Command: QUERY

Purpose: Returns the next stored array reference following the one specified. The sequence in which records are returned is determined by the natural collating sequence in which GT.M and Caché save subscript values (both databases apply the same rules). By definition, the reference returned will have a data value associated with it. QUERY only returns the array reference. To obtain the corresponding data, you can either follow the QUERY command with a GET command, or use the QUERYGET command instead, which returns both the reference and associated data.

The hierarchical nature of the persistent arrays means that traversal of the levels of the hierarchy is an important aspect of their use. QUERY is an important and useful command for traversing the contents of an array.

The use of the QUERY command is best illustrated by an example. Consider the following array structure:

myArray[1,"y","hello world"]="ok"
myArray[1,"z","hello world"]="not ok"

The examples below demonstrate the behaviour of various QUERY commands when applied to this array:

Client: QUERY myArray
Server: $14
Server: myArray[1,"x"]

This is because we're wanting to find the first stored subscripted reference in myArray which is myArray[1,"x"].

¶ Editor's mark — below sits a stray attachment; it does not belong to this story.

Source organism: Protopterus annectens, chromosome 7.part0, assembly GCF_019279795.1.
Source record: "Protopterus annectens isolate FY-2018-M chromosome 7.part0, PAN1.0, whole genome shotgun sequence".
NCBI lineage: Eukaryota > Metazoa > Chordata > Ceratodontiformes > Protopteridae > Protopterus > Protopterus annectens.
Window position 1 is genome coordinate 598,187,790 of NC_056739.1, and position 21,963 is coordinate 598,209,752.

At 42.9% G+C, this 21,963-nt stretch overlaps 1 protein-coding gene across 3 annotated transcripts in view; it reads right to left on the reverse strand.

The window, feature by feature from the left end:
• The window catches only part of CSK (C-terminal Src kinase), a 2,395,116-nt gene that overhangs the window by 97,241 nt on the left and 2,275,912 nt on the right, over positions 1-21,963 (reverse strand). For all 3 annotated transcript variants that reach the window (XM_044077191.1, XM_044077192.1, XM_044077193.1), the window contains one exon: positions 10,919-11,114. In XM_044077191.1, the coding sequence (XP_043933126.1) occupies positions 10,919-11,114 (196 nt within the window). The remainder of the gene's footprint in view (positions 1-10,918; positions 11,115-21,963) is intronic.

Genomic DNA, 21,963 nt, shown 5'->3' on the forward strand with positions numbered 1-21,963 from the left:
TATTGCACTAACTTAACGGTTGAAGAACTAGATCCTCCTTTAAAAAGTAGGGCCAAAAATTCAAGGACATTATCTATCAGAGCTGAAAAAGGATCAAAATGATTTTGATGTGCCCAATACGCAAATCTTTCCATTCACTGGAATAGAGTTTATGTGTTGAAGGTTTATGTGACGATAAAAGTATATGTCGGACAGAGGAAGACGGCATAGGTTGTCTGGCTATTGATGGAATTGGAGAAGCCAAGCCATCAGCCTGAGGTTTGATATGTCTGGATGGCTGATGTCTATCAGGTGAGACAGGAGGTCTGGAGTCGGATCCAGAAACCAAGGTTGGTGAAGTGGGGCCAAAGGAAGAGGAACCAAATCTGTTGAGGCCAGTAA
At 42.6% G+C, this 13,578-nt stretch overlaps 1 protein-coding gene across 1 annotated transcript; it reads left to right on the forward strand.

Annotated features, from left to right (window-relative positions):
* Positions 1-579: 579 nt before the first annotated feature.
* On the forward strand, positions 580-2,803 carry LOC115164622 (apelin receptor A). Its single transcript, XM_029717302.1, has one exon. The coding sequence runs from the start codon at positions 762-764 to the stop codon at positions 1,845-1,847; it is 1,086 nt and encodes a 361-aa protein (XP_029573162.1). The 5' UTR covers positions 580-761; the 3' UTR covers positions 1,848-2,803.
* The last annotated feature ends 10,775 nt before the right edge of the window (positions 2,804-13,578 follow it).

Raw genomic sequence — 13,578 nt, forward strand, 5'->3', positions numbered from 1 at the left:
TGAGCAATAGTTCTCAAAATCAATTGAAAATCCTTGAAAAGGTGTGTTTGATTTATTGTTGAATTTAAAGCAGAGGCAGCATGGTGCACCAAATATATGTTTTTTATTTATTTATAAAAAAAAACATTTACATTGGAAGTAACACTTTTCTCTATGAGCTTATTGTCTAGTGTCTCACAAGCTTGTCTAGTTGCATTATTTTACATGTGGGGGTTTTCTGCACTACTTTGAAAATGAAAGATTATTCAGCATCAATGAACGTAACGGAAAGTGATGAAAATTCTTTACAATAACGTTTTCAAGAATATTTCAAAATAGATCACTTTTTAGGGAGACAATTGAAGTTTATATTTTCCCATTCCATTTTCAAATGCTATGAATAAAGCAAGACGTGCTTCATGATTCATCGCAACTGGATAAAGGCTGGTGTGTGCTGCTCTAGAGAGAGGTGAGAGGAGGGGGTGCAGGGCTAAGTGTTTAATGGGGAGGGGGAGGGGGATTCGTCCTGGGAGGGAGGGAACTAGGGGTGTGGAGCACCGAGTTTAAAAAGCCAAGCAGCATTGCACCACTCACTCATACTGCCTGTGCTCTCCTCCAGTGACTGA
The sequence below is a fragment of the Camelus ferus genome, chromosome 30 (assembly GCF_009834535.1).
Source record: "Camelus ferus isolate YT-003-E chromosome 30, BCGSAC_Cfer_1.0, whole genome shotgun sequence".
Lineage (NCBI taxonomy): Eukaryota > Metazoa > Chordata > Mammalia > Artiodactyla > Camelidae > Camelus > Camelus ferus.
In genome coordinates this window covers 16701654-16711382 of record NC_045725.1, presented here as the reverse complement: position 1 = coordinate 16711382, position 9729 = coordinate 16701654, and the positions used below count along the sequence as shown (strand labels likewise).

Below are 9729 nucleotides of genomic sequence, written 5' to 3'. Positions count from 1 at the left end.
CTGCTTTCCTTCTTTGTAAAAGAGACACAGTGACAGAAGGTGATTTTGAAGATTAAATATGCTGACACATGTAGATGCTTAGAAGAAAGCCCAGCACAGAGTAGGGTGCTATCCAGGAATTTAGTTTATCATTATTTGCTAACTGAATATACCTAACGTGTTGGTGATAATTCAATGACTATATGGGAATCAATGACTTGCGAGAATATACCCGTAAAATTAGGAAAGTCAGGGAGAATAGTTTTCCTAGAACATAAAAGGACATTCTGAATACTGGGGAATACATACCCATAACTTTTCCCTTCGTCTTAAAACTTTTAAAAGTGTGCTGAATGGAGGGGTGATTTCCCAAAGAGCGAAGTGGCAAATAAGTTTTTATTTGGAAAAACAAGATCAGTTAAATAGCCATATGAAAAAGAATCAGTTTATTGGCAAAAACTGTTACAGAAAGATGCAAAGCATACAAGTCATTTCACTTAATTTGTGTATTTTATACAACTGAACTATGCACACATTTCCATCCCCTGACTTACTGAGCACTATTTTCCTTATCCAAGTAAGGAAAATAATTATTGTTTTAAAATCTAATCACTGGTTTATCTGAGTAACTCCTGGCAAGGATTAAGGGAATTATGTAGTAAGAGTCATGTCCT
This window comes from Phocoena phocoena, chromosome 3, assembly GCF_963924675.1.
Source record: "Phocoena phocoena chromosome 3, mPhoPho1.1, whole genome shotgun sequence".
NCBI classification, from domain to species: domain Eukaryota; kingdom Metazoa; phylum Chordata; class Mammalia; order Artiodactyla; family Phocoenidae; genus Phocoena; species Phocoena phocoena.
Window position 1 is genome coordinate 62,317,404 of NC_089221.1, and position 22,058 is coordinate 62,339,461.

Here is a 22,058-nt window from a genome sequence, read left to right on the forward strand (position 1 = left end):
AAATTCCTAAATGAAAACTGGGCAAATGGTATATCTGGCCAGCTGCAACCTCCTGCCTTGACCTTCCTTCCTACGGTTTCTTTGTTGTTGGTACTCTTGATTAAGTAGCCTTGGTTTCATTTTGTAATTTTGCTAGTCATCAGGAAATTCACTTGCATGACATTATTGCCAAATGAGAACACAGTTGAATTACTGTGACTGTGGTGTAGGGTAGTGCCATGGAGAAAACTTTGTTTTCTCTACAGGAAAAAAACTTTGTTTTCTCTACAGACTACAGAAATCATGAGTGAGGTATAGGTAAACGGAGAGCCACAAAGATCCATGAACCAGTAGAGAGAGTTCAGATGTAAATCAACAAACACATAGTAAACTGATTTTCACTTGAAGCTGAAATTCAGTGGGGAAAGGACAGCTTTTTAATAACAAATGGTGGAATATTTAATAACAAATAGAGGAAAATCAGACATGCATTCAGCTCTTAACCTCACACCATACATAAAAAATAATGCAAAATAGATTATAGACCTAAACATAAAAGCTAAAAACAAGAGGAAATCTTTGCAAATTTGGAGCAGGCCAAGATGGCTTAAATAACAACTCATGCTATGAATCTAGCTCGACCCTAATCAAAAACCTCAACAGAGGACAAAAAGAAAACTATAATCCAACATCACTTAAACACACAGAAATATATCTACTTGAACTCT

Client: QUERY myArray[1,"x"]
Server: $14
Server: myArray[1,"y"]

This is because we're wanting to find the next stored subscripted reference in myArray which follows myArray[1,"x"], so myArray[1,"y"] is returned.

Client: QUERY myArray[1,"y"]
Server: $28
Server: myArray[1,"y","hello world"]

This is because we're wanting to find the next stored subscripted reference in myArray which follows myArray[1,"y"], so myArray[1,"y","hello world"] is returned.

Client: QUERY myArray[1,"z","hello world"]
Server: $-1

This is because we're wanting to find the next stored subscripted reference in myArray which follows myArray[1,"z","hello world"]. However, myArray[1,"z","hello world"] is the last stored array reference, so a null response is returned, denoted by $-1.

Note that the array reference you use in the QUERY command does not, itself, have to physically exist. The next reference that exists in collating sequence following the reference you specify will be returned, eg even though myArray[1,"a"] does not actually exist, we can still do the following:

Client: QUERY myArray[1,"a"]
Server: $14
Server: myArray[1,"x"]


Argument No Description
1 An array node and subscript(s). This takes the format:
You may specify no subscripts at all, in which case the first subscripted reference will be returned,eg:
Otherwise the next saved subscripted reference following the one specified will be returned, based on the natural collating sequence used by GT.M and Caché.
Note that subscripts can be numeric or text. Text subscripts must be wrapped in double quote (") characters. Quoting of numeric subscripts is optional.


Two-line response

If an array reference following that specified in the command exists:

Server Line 1: $[no of bytes in the next array reference]
Server Line 2: Array Reference

For those familiar with the native language of GT.M and Caché systems, the earlier examples above are the equivalent of:

write $query(^myArray)
write $query(^myArray(1,"x"))
write $query(^myArray(1,"y"))
write $query(^myArray(1,"z","hello world"))
write $query(^myArray(1,"a"))